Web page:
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Gingival hyperplasia can be drug-related

Some drugs can cause gingival hyperplasia. Reducing the dose, halting treatment and good oral and dental hygiene are generally sufficient to reduce or stop the lesions.

There are various causes of gingival hyperplasia (or overgrowth), including drug treatments.

Gingival hyperplasia starts with the front interdental tissue (often that of the upper jaw) and then spreads to the back within several months, whatever the drug concerned. It can continue spreading over several years if exposure persists.

The consequences are generally of a cosmetic nature, but can sometimes include dental occlusion and difficulties in swallowing or enunciation, and chewing can be painful.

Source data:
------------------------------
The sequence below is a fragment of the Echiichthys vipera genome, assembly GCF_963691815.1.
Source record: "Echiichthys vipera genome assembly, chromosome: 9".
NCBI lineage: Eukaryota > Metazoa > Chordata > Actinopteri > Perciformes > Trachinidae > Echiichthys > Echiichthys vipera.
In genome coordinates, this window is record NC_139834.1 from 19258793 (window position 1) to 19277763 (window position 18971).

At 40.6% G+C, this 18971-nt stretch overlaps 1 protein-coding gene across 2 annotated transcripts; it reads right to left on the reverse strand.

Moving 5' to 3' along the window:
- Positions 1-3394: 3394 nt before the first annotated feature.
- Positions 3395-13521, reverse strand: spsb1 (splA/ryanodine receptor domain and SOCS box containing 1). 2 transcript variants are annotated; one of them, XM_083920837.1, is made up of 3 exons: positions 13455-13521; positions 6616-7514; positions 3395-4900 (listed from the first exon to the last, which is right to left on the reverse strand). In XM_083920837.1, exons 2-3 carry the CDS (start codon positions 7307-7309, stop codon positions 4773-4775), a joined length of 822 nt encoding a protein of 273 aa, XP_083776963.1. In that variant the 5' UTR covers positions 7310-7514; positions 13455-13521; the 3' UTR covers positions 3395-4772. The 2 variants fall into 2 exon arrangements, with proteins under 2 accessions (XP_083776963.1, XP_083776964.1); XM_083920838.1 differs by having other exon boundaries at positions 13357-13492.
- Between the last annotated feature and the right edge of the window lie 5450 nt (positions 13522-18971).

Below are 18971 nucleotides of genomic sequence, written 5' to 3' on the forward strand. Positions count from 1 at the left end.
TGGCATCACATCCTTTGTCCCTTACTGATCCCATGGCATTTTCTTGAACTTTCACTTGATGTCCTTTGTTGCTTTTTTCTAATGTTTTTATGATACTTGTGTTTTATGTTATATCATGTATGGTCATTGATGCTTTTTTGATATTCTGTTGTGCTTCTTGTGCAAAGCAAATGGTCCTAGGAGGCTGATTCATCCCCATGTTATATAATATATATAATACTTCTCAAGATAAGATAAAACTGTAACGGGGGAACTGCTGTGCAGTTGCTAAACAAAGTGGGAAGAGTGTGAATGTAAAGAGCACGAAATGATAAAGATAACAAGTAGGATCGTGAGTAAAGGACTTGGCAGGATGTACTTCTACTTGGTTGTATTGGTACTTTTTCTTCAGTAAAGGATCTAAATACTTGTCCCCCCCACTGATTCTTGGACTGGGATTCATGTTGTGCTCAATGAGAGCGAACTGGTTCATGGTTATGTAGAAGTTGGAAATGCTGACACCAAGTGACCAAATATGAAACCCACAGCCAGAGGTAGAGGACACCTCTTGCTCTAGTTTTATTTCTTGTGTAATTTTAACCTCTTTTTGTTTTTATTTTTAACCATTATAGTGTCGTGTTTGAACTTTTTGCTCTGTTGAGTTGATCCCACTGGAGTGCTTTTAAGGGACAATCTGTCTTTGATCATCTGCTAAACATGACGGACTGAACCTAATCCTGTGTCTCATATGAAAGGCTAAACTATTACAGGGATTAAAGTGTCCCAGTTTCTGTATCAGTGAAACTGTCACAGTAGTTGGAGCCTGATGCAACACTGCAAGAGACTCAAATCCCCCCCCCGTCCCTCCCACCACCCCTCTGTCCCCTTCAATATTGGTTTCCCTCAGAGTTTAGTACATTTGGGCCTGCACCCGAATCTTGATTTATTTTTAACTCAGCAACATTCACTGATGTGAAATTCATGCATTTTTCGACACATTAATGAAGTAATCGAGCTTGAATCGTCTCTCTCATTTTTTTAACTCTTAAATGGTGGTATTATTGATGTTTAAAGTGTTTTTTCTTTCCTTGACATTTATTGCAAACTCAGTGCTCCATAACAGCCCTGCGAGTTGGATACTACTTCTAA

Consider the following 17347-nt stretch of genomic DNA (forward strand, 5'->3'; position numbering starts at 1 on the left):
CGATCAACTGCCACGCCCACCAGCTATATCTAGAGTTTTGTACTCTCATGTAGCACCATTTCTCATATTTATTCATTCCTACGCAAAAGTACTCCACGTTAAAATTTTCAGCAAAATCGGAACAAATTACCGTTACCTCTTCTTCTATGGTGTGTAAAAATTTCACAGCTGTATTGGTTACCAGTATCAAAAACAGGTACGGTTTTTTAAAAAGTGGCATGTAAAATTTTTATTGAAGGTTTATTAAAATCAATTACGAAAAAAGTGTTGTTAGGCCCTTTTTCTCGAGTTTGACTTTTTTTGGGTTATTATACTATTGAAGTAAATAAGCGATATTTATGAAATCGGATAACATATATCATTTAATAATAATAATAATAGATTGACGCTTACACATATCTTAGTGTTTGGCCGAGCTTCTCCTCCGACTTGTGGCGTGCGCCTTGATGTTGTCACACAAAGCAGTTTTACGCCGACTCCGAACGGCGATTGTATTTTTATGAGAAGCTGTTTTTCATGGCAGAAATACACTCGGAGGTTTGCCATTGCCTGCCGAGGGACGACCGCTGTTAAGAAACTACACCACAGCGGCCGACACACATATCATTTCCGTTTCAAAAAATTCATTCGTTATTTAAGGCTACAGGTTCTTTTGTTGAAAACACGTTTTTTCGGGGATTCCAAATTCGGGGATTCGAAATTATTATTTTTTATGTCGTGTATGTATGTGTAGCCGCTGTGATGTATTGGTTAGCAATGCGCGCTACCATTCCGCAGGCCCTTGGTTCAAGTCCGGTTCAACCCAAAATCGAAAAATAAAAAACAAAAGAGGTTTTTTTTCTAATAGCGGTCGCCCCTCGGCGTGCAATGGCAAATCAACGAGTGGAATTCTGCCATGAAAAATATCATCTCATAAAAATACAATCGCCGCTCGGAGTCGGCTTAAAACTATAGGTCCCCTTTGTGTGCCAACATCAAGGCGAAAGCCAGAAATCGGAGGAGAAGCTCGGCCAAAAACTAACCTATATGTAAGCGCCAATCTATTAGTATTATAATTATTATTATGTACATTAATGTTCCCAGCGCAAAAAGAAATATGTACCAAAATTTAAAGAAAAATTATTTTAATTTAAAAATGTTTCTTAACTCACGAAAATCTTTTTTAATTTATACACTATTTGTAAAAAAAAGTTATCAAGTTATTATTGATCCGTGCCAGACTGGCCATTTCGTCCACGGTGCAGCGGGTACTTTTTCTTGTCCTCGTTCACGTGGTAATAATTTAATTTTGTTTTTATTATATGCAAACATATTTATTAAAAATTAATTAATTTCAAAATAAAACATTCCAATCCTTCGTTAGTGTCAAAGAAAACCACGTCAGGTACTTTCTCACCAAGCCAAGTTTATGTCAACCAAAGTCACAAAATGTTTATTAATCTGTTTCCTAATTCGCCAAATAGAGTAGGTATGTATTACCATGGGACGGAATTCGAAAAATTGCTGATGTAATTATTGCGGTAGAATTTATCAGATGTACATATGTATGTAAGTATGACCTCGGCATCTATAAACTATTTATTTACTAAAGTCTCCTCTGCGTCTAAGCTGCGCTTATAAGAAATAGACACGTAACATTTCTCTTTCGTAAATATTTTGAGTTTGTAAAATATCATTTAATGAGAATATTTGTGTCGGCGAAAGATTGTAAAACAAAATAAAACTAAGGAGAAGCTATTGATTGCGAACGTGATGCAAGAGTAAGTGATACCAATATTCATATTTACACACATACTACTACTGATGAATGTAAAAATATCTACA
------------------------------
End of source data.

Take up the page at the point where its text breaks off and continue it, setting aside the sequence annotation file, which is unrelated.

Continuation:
These are aggravated by plaque caused by poor oral and dental hygiene,  by pre-existing inflammation, or by a  combination of several drugs that can cause gingival overgrowth.

Young patients seem more exposed. The duration of the drug treatment and the dosage are sometimes key factors.

Few drugs are implicated, chiefly some anti-epileptics such as phenytoin, calcium channel blockers such as nifedipine, and immunosuppressants, ciclosporin in particular.

When one of these drugs is prescribed, it is advisable to maintain rigorous oral and dental hygiene and to have regular scaling sessions, so as to reduce the risk of lesions. Halting the treatment or reducing the dosage when possible generally results in the disappearance of the adverse effects.

©Prescrire 1 December 2011

"Drug-induced gingival hyperplasia" Prescrire Int 2011; 20 (122): 293. (pdf, subscribers only)

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